SAN FRANCISCO (Reuters) - Many more Uber drivers in California can participate in a class action against the ride service over their employment status, a U.S. judge ruled on Wednesday, even if they did not opt out of an arbitration clause in their contracts.
Drivers sued Uber in San Francisco federal court, contending they are employees and entitled to reimbursement for expenses, including gas and vehicle maintenance. The drivers currently pay those costs themselves.
The results of Uber’s legal battle could reshape the on-demand economy, which is built around Internet companies that serve as marketplaces matching people who provide a service with others looking to pay for it.
Earlier this year, U.S. District Judge Edward Chen said Uber drivers must have opted out of arbitration to be a member of the class. At the time, Uber said Chen’s ruling meant only a “tiny fraction” of a potential 160,000 California drivers would be eligible to be class members.
But on Wednesday, Chen found some of Uber’s arbitration agreements unenforceable. Chen also ruled that drivers could pursue expense reimbursement claims against the company as a class action.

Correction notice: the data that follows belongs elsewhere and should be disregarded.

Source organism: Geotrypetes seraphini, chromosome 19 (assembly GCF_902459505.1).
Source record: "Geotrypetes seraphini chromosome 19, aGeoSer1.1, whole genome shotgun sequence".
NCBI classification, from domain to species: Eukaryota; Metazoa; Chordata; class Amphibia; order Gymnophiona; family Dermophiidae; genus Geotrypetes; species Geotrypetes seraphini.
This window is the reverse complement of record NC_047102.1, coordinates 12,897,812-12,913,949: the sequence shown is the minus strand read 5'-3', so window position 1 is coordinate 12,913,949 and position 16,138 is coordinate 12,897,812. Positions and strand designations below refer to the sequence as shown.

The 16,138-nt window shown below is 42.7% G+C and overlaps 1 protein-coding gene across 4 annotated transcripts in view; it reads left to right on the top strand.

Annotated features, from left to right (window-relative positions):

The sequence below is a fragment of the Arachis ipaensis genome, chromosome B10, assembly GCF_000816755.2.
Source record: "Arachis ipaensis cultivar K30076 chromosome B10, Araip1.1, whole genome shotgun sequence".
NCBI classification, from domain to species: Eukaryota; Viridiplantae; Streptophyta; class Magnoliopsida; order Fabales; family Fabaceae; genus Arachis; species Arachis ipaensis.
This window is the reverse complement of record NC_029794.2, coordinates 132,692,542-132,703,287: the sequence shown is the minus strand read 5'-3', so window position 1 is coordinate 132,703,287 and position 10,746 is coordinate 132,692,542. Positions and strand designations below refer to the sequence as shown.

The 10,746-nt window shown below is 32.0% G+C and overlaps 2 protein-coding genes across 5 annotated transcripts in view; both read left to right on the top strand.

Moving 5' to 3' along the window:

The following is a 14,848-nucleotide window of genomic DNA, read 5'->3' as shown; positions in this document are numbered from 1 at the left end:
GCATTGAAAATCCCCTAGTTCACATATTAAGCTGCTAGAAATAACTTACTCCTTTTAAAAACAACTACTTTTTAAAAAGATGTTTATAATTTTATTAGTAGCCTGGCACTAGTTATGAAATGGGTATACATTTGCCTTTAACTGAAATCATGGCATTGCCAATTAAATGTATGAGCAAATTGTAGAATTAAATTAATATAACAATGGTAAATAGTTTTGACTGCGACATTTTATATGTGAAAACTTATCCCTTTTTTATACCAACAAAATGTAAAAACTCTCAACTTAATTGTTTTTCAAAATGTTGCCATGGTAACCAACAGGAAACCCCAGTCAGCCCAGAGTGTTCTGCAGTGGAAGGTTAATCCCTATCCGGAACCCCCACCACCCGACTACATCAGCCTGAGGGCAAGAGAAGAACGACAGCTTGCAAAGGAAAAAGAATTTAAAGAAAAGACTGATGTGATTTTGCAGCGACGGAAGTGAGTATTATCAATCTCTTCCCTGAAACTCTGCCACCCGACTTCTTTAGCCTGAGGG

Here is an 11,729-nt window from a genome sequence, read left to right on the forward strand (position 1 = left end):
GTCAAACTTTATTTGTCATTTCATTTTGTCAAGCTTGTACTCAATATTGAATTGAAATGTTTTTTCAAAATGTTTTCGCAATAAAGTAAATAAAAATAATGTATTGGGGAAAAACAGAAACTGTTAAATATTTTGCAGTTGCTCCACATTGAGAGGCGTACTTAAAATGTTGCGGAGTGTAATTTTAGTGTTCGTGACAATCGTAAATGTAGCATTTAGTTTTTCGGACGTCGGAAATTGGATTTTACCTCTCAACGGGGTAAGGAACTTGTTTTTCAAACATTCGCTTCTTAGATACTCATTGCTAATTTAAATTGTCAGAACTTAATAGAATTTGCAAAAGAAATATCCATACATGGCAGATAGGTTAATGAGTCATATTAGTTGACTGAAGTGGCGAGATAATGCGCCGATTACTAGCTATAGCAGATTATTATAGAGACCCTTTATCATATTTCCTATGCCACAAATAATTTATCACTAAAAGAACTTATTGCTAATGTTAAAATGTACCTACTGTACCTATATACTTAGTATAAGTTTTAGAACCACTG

In a statement, Uber said it would “immediately” appeal Chen’s ruling.
Large class actions generally give plaintiffs more leverage to negotiate a settlement. It is unclear how many drivers will ultimately participate in the Uber case.
Shannon Liss-Riordan, an attorney for the plaintiffs, said the ruling meant “a much greater number” of Uber drivers would be allowed to join the lawsuit. Liss-Riordan also said expense reimbursement was the primary damages claim in the case.
Chen also ruled that Uber drivers who work for third-party transportation providers, like limousine companies, could not be part of the case.
The case is Douglas O’Connor et al v. Uber Technologies Inc, U.S. District Court, Northern District of California, No. 13-3826.
Reporting by Dan Levine; Editing by Leslie Adler and Peter Cooney